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Suppose we have a $512$-bit (or $512\times n$ bit) message that we'd like to hash using SHA-256. I've looked at the implementation, and from what I understand, after padding, there will be a total of $2$ (or $n+1$) message "blocks" that are fed into the function, with the last block being completely padding. The last message block in this scenario is completely known, it should begin with the "1" bit that marks the beginning of the padding, followed by a bunch of zeros, followed by the message size in bits.

So now, let's say we hash the message. If we follow the chain, the first "hash value" is known, it's the $H_0$ of SHA-256 which is the following (from wikipedia):

h0 = 0x6a09e667   h1 = 0xbb67ae85   h2 = 0x3c6ef372   h3 = 0xa54ff53a
h4 = 0x510e527f   h5 = 0x9b05688c   h6 = 0x1f83d9ab   h7 = 0x5be0cd19

But for every subsequent execution of the compression function, the values above will be changed. My question is, since we know the final message block, can we compute the intermediate hash right before the last hash $H_n$ using just the final message block (which is fully known), and the output final hash $H_{n+1}$?

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    $\begingroup$ Welcome to crypto.SE! Your first question is right on-topic, congratulations. I've polished the notation with some $\LaTeX$ / MathJax (see this or this for how), and trimmed it slightly (we prefer to have only technical matter in a question). I also fixed an off-by-one in the block numbering: when $n=1$, we have two Davies-Meyer compression functions, thus the hash is $H_2$. $\endgroup$ – fgrieu Jun 26 at 5:21
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Can we compute the intermediate hash $H_n$ using just the fully known final message block, and the final hash output $H_{n+1}$?

No, that's computationally infeasible. The only known way to find $H_n$ is when we know all (or enough of) the message, which allows to directly compute $H_n$ in the forward direction (or use brute force search of a small unknown fraction of the message, validating a guess by checking if the final $H_{n+1}$ matches).

The reason we can not compute $H_n$ is that the Davies-Meyer round function $(H_n,M_n)\mapsto H_{n+1}$ restricted to fixed known $M_n$ is computationally difficult to invert.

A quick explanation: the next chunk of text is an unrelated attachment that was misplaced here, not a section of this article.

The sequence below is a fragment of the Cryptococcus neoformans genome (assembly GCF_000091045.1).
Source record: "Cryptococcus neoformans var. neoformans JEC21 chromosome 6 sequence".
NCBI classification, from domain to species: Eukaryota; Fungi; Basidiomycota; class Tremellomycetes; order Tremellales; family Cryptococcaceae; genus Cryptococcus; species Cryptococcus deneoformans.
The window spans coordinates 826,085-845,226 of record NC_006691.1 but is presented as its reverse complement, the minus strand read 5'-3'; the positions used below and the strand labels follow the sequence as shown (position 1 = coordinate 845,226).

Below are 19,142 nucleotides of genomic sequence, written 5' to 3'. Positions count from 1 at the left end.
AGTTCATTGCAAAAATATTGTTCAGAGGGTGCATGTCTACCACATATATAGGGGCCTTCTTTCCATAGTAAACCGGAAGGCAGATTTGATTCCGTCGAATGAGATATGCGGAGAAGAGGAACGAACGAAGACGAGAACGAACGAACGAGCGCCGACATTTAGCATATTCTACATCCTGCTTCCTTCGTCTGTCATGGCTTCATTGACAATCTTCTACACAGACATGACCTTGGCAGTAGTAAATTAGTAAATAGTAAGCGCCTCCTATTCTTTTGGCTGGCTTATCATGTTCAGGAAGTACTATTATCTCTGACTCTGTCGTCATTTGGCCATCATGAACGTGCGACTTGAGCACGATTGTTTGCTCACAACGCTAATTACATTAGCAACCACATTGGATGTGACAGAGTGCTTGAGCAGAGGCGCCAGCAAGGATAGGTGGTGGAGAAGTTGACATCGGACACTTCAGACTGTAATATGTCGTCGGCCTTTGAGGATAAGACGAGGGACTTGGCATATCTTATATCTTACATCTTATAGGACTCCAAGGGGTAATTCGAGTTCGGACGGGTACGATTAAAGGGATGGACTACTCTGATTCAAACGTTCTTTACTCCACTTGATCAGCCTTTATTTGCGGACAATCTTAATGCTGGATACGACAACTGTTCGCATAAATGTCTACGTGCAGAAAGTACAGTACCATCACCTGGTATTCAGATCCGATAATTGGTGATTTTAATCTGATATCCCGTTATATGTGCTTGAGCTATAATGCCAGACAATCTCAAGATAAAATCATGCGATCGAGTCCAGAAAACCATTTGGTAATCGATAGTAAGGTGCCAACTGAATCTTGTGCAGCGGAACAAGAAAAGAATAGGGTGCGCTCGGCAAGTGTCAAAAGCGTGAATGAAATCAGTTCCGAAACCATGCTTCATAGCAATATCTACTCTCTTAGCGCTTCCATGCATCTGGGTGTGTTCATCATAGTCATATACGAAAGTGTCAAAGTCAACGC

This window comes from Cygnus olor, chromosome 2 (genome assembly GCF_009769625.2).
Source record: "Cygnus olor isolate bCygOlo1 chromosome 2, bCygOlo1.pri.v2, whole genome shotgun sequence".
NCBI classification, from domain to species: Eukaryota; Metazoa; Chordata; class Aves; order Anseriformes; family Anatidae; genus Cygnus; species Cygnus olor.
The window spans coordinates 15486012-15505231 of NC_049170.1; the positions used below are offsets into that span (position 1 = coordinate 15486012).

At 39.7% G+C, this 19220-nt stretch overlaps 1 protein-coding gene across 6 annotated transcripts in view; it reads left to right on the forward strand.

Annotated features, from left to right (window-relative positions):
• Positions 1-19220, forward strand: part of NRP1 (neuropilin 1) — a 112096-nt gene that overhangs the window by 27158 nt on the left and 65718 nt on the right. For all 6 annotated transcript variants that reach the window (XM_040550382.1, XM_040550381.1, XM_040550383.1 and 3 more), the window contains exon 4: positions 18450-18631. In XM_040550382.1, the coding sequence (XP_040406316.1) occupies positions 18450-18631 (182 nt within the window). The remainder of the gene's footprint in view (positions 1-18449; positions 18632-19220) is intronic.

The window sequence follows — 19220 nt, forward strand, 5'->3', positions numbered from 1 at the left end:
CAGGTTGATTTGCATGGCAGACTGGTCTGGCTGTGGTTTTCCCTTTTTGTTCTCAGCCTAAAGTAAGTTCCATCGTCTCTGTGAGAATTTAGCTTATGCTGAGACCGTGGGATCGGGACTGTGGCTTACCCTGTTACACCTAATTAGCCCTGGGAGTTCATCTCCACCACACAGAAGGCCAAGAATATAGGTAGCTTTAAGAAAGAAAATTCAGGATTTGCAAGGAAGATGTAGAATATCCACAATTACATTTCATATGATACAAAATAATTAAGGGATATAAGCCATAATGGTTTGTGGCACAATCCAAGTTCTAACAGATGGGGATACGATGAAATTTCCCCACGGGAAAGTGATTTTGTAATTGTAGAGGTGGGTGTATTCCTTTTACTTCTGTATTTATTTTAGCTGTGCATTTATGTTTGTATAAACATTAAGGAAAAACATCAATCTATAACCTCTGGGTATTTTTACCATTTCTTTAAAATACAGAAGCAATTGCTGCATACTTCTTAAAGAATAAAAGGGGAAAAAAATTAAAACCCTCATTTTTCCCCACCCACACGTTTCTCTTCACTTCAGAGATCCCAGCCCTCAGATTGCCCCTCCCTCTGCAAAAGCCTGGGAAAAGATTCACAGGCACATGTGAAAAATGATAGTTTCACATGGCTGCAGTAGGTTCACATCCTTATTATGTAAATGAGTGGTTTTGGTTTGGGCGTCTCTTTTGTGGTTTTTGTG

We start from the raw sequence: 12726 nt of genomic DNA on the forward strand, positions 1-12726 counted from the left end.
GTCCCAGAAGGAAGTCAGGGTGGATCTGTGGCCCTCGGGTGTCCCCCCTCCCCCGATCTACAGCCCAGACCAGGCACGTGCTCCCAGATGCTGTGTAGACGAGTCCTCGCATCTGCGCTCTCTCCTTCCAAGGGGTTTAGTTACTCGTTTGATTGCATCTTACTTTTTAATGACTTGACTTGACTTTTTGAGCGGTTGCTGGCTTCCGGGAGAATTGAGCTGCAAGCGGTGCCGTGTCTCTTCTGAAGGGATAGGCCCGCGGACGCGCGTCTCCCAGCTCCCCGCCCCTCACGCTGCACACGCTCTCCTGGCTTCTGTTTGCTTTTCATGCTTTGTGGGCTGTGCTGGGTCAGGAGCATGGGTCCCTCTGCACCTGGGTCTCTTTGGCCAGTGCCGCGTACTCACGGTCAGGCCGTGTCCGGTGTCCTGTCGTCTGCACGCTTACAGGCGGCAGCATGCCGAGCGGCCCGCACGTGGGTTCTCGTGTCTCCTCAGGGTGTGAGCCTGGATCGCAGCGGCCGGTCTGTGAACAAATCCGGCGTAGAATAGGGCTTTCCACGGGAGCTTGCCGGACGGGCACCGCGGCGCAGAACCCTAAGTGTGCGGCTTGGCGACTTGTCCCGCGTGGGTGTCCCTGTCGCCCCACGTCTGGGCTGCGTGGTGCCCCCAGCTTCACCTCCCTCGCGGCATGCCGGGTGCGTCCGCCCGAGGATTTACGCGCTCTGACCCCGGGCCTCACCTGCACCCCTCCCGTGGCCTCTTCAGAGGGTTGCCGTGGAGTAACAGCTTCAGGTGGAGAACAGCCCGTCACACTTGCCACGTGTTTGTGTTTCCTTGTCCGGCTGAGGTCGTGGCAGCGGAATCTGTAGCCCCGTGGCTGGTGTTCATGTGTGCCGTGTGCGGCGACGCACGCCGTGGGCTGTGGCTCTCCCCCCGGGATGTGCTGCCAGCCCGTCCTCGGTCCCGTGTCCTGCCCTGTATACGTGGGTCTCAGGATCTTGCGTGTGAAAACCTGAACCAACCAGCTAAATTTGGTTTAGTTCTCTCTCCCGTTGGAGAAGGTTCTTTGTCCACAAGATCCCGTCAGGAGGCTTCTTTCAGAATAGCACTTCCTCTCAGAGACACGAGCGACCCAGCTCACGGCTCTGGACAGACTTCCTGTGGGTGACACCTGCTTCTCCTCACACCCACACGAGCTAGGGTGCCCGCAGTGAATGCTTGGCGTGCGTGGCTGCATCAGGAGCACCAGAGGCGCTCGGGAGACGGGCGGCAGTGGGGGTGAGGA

That follows from its construction as $H_{n+1}\gets E(\text{key}\gets M_n, \text{block}\gets H_n)\boxplus H_n$ where $E$ is a public block cipher and $\boxplus$ is a group operation¹ on $\{0,1\}^{256}$ (256-bit bitstrings).

If some fairy told us the output $X$ of $E(\text{key}\gets M_n, \text{block}\gets H_n)$, and since we know $M_n$ and $H_{n+1}$, we could find $H_n$ in two ways:

  • by using the decryption function $D$ matching $E$, with $H_n\gets D(\text{key}\gets M_n, \text{block}\gets X)$
  • by inverting $X\boxplus H_n\mapsto H_{n+1}$ to find $H_n$ from the known $H_{n+1}$ and the $X$ given by the fairy.

But we have no fairy, and there is no known way out of this chicken-and-egg problem. That's even provable under a model of $E$ as an ideal cipher. That's by design of the Davies-Meyer round function.

Also: it is likely that for a sizable fraction of the final hash $H_{n+1}$ and message size (equivalently, values of $M_n$ ), the known relation $H_{n+1}=E(\text{key}\gets M_n, \text{block}\gets H_n)\boxplus H_n$ leaves several possible values for $H_n$.


¹ $\boxplus$ happens to be addition of 256-bit bitstrings ignoring carry bit between blocks of 32 bits.

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  • $\begingroup$ It is augmented Davies-Meyer since it uses $\oplus$. Also, Do you mean we know all of the messages instead of we know enough of the message? Here, enough is not measurable. $\endgroup$ – kelalaka Jun 26 at 7:21
  • $\begingroup$ @kelalaka: By this account, straight Davies-Meyer uses $\oplus$, and $\boxplus$ or any group operation on $\{0,1\}^{256}$ does not change the security argument, thus I see no reason for augmented. I meant we know enough of the message to carry a brute-force search of what we do not know. Tried to make that clearer. $\endgroup$ – fgrieu Jun 26 at 7:27
  • $\begingroup$ Thank you so much for this detailed answer! In the case where $X$ is known you said that one of the ways to find $H_n$ would be to use the decryption version of the compression function. Is the decryption function $D$ public/known for the Davies-Meyer compression function? Or does it even exist at all? $\endgroup$ – George T Jun 27 at 6:40
  • $\begingroup$ Yes, it exists $D$ inverting the block cipher $E$ part of the Davies-Meyer construction used in SHA-256. This $D$ is about as simple and efficient as $E$, and not hard to derive. That also holds for MD5, SHA, SHA-1, and SHA-512. Basically, each step is inverted nearly in reverse order of the encryption $E$. Pseudocode for that is there in the case of SHA-256. It turns out to be difficult to make block ciphers where decryption is much harder than encryption, and the SHA family does not use one. $\endgroup$ – fgrieu Jun 27 at 6:52
  • $\begingroup$ This comment is probably better fitted for the question that was linked but I don't have 50 reputation yet so I can't post it there. Anyways, in your answer to the linked question you state that "G is a bijection, fully determined by the 512-bit padded message block". My question is, how do you know that for a given message block M, G (the block cipher) is a bijection? In other words, how do you know that the block cipher won't ever map two inputs to the same output, is there a proof for this? Sorry for the late reply, I had to think about this for a while. $\endgroup$ – George T Jul 30 at 0:29

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